II: Big Sea

Vachel Lindsay

Working in the steam of the wet wash laundry that winter, I caught a bad cold, stayed home from work a week—and found my job gone when I went back. So I went to work for a colored newspaper. But I only made eighty cents in two weeks, so I quit the newspaper game. Then an old school friend of my mother’s, Amanda Grey Hilyer, who once owned a drug store, spoke to Dr. Carter G. Woodson about me, and Dr. Woodson gave me a job in the offices of the Association for the Study of Negro Life and History as his personal assistant.

My new job paid several dollars more a week than the wet wash laundry. It was what they call in Washington “a position.” But it was much harder work than the laundry.

I had to go to work early and start the furnace in the morning, dust, open the office, and see that the stenographers came in on time. Then I had to sort the mail, notify Dr. Woodson of callers, wrap and post all book orders, keep the office routine going, read proof, check address lists, help on the typing, fold and seal letters, run errands, lock up, clean the office in the evening—and then come back and bank the furnace every night at nine!

At that time Dr. Woodson was working on his compilation, Thirty Thousand Free Negro Heads of Families. My job was to put the thirty thousand in alphabetical order from Ab, Abner on down to Zu, Zucker, or whatever the last name might be—from the first letter of each name alphabetically through to the last letter of each name, in absolute order. They were typed on thirty thousand slips of paper. The job took weeks. Then checking the proofs took weeks more. It was like arranging a telephone book, and only myself to do it—along with my other work.

Although I realized what a fine contribution Dr. Woodson was making to the Negro people and to America, publishing his histories, his studies, and his Journal of Negro History, I personally did not like the work I had to do. Besides, it hurt my eyes. So when I got through the proofs, I decided I didn’t care to have “a position” any longer, I preferred a job, so I went to work at the Wardman Park Hotel as a bus boy, where meals were thrown in and it was less hard on the sight, although the pay was not quite the same and there was no dignity attached to bus boy work in the eyes of upper class Washingtonians, who kept insisting that a colored poet should be a credit to his race.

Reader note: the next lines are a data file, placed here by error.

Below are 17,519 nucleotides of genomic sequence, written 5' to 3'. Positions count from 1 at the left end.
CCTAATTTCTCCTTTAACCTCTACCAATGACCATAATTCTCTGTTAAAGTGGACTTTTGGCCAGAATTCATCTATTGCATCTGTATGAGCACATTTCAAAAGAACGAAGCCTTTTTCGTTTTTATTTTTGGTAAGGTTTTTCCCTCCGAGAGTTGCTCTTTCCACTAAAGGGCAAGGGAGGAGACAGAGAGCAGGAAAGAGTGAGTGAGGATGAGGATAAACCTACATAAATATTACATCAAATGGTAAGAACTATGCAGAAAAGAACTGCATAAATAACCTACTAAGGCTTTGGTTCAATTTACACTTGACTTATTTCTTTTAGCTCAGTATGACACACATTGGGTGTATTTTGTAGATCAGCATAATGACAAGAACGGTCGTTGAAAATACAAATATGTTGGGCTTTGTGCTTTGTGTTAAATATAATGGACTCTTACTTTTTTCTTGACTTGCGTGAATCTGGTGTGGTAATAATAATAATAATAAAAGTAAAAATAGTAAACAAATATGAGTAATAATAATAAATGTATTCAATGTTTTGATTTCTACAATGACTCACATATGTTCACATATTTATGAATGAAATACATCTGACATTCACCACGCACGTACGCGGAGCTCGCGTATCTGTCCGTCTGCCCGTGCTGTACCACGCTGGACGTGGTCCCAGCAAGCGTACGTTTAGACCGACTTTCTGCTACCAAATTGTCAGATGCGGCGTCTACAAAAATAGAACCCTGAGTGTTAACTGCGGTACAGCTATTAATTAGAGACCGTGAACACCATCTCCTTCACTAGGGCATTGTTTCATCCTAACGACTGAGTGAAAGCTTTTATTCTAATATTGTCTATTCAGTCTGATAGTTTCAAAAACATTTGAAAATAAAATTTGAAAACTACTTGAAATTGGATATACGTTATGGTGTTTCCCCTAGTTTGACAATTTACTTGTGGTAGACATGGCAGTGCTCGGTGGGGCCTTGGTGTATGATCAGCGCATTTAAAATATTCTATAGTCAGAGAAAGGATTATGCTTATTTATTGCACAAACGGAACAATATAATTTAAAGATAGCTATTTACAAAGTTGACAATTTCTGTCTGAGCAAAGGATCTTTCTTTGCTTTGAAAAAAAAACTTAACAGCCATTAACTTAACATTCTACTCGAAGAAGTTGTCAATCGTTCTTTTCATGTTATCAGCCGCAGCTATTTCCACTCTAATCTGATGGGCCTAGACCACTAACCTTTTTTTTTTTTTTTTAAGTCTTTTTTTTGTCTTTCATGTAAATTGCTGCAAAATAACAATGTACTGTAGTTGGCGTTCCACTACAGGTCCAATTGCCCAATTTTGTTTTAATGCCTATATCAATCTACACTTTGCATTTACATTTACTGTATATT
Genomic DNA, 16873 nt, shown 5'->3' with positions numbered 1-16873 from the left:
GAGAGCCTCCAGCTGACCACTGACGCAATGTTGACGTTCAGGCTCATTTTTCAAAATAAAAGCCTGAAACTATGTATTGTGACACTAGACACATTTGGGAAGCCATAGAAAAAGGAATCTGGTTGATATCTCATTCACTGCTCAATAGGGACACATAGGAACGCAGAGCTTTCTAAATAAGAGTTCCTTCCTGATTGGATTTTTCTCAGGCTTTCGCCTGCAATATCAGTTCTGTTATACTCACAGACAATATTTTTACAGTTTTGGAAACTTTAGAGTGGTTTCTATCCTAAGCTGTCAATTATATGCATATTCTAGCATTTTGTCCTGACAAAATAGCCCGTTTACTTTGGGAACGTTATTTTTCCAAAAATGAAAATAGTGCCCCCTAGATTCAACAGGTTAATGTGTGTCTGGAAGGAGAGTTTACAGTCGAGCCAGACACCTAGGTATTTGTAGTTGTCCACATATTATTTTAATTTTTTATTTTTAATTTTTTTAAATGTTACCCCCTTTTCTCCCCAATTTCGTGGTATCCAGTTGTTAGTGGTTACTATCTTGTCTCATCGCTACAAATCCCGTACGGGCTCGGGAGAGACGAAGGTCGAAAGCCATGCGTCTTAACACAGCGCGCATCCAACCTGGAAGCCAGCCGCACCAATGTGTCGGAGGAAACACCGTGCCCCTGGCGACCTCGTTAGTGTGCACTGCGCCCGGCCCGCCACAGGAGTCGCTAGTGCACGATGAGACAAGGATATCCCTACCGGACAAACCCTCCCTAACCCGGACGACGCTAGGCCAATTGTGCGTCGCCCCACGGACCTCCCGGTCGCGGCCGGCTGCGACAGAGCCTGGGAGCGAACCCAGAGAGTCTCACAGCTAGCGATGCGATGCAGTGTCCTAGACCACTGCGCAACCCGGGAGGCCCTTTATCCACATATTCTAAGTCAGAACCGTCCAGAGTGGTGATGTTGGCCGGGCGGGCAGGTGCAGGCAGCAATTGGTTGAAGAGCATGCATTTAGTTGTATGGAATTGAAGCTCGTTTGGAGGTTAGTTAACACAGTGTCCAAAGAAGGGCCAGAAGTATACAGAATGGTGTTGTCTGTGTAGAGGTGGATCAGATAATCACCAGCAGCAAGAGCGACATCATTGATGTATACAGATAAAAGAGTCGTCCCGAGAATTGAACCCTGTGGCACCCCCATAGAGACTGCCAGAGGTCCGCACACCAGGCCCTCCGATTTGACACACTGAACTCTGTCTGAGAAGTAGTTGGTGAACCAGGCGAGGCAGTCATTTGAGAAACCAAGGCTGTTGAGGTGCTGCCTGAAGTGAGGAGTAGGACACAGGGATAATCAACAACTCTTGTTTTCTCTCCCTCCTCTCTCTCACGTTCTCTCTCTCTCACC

But I am glad I went to work at the Wardman Park Hotel, because there I met Vachel Lindsay. Diplomats and cabinet members in the dining room did not excite me much, but I was thrilled the day Vachel Lindsay came. I knew him, because I’d seen his picture in the papers that morning. He was to give a reading of his poems in the little theater of the hotel that night. I wanted very much to hear him read his poems, but I knew they did not admit colored people to the auditorium.

That afternoon I wrote out three of my poems, “Jazzonia,” “Negro Dancers,” and “The Weary Blues,” on some pieces of paper and put them in the pocket of my white bus boy’s coat. In the evening when Mr. Lindsay came down to dinner, quickly I laid them beside his plate and went away, afraid to say anything to so famous a poet, except to tell him I liked his poems and that these were poems of mine. I looked back once and saw Mr. Lindsay reading the poems, as I picked up a tray of dirty dishes from a side table and started for the dumb-waiter.

The next morning on the way to work, as usual I bought a paper—and there I read that Vachel Lindsay had discovered a Negro bus boy poet! At the hotel the reporters were already waiting for me. They interviewed me. And they took my picture, holding up a tray of dirty dishes in the middle of the dining room. The picture, copyrighted by Underwood and Underwood, appeared in lots of newspapers throughout the country. It was my first publicity break.

Mr. Lindsay had gone, but he left a package for me at the desk, a set of Amy Lowell’s John Keats, with this note written on the fly leaves:

December 6, 1925
Wardman Park Hotel,
Washington, D. C.

My dear Langston Hughes:

The “New Poetry” movement has been going on in America since 1912. Two members of that army have died—Joyce Kilmer in the war, and Amy Lowell very recently. Already one hundred distinguished books of verse or criticism have been written, and hundreds of poems set going.

Eleven of the distinguished books are by Amy Lowell—and are listed in the front of this one. Please read the books and ignore the newspapers. I should say “Tendencies in Modern American Poetry” by Miss Lowell is a good book to start on. You may know all of this better than I do.

Miss Lowell has re-written the story of Keats from the standpoint of the “New Poetry.” I hope you care to go into the whole movement for study from Edwin Arlington Robinson to Alfred Kreymborg’s “Troubadour.”

Do not let any lionizers stampede you. Hide and write and study and think. I know what factions do. Beware of them. I know what flatterers do. Beware of them. I know what lionizers do. Beware of them.

Good wishes to you indeed,
(Signed) Nicholas Vachel Lindsay

Permanent address:
Room 1129
Davenport Hotel
Spokane, Washington

This note was written in ink in great, flowing, generous handwriting, spread over six pages—all the pages there were before the book proper began. A few days later Mr. Lindsay and his wife came back to the hotel, passing through Washington on the way to another engagement, and I had a short, encouraging talk with him. He was a great, kind man. And he is one of the people I remember with pleasure and gratitude out of my bewildered days in Washington.


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